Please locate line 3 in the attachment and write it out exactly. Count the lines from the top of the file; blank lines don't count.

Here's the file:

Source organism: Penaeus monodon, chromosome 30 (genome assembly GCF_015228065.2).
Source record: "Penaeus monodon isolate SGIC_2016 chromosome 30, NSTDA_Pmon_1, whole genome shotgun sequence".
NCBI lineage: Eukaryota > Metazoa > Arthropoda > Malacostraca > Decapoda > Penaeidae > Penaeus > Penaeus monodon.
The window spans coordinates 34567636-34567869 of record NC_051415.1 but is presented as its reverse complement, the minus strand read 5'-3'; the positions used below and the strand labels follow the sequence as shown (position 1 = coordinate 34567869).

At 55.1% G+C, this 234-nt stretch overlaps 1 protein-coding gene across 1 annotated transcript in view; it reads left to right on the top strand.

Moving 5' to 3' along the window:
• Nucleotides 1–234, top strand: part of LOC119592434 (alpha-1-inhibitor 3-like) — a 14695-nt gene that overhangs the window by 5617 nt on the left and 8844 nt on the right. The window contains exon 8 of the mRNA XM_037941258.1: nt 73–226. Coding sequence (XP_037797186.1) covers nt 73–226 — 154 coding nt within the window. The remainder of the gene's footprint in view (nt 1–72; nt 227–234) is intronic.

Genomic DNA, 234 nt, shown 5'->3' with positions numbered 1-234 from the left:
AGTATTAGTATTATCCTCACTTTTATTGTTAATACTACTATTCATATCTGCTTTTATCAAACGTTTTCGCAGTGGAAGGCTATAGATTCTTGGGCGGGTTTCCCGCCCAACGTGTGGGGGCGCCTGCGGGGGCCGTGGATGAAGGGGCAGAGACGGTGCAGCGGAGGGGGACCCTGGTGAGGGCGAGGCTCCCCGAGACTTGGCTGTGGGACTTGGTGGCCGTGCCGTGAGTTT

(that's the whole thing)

NCBI lineage: Eukaryota > Metazoa > Arthropoda > Malacostraca > Decapoda > Penaeidae > Penaeus > Penaeus monodon.